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Disney Days....



  1. a radio or television programme that is recorded or broadcast live on location and not in a studio.

The radio outside broadcast, or OB, or all expenses paid jolly in lots of cases!

There are two types of radio OB, the sales department sold opening of a new hotel where the breakfast show broadcast live from a bed in the hotel lobby (yes, we did that in Oxford with FOX) and the programming sorted International OB that you then give to the sales department to third party sell to try and justify why you are doing it.

In my thirty years in radio, I have been very lucky to have been on some amazing international OBs both as a presenter and a programmer broadcasting from Paris, Ibiza, A cruise ship in Los Angeles, the beach in San Diego, Antigua twice, Ocho Rios in Jamaica three times and of course the legendary Disney Parks in California and Florida.

The Disney OBs were always the crème de la crème, a team of normally three or four would travel from each UK radio station to America and then be assigned a Disney ‘Rep’ who was your key to everything and would drive you around in your own minibus. I remember on one Florida trip ours was Tim – now Tim was very happy about this extra task as the bonus he was earning for it was paying for a new kitchen floor for him, as he told us copious amounts of times, even to the point he drove us to his condo to show us the old floor (It did need doing).

Tim was great – he was with us for the entire week, he was our passport to the front of the line in the parks to ride any ride we wanted to – normally with a mini disc player to get some audio for the show. Tim also had these meal passes that were valid for us in any restaurant on Disney property. So that might be the Café on the park or the main, very posh restaurant in the Grand Floridian hotel, after we visited the latter, we returned there every day for the rest of that trip – I think it’s where I discovered my love for garlic mash. I’ve always found it hard to be a normal tourist in Disney since then and not having a Tim, having to wait in the queue for a ride and having to pay for the meals yourself! Disney really looked after you during broadcast time too, A line of tables with isdn boxes and microphones for each station broadcasting, I’ll come back to the isdn later in the blog. The most amazing buffet was laid out so you could eat nonstop during the show and of course Tim was at your side if you needed anything, or for him to grab a guest for you to talk to. My greatest memory and pleasure was to have interviewed two of the original voices of Minnie and Mickey - a lovely elderly couple who were indeed married.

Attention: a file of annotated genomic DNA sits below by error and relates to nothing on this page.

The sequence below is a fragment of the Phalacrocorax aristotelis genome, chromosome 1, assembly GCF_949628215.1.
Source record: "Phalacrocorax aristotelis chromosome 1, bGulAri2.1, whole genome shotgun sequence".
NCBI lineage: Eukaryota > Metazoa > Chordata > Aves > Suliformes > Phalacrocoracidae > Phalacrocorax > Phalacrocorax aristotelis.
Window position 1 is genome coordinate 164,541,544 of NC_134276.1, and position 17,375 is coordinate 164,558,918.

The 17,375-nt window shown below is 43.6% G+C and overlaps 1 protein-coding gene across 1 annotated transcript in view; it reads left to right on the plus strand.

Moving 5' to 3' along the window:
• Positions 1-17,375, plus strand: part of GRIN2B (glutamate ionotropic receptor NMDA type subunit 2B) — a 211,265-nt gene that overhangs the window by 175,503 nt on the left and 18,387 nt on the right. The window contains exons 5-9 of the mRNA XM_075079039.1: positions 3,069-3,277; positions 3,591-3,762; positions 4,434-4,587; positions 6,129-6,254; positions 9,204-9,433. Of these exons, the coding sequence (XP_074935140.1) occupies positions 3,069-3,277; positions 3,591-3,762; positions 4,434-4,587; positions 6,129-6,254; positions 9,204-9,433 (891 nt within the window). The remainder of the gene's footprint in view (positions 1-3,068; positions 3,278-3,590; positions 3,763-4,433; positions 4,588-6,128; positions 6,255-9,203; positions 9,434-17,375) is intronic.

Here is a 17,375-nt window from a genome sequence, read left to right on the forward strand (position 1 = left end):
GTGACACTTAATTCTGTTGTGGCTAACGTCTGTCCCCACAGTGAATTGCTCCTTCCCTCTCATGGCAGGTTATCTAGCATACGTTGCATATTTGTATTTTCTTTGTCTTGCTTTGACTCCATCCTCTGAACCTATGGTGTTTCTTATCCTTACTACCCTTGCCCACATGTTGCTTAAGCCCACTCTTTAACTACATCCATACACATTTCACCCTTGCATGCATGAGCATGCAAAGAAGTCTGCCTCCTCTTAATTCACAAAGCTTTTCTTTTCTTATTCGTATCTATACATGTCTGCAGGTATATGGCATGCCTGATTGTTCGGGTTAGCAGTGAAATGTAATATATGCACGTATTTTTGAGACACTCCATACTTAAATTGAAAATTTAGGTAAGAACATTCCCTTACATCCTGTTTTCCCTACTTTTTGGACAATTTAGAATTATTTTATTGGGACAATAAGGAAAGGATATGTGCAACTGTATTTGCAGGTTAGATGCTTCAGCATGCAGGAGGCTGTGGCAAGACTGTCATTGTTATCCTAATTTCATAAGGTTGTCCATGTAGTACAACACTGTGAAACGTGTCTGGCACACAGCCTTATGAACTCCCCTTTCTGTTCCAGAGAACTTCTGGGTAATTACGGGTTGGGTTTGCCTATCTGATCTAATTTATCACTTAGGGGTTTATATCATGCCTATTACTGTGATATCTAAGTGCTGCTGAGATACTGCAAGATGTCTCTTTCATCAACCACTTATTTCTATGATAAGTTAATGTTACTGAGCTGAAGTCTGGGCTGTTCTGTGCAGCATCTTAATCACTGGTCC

Wayne & Russie the voices of Mickey and Minnie

I think anyone who lived this era of radio would agree that up at the top of the OB tree with Disney would be Sandals OBs from the Caribbean. I remember the first time the invite came through, being thrilled having always heard great things of these trips – I had to plan to talk to the MD about this carefully to catch her in a good mood with details of my idea. So, when the moment arrived, I went to her and explained ‘we have this great opportunity to broadcast from Jamaica and I need to go and produce the breakfast show to make sure it all goes ok”. Her reply was “Stuart you don’t normally produce the show’ now clearly this had nothing to do with the fact the trip was ten days, five broadcasting and five sitting on the beach, I just felt it was important some management was there! Anyway, we made money from it selling it to a builder’s supply merchant, no synergy required for this clearly as I really wanted it to happen. BUT - Let me explain, it was not all as glamours as it sounds, after that 12-hour First Class flight we then had to endure a three hour minibus ride from the airport to Ocho Rios on roads that had not even been built yet, if you ever did this trip you will understand this!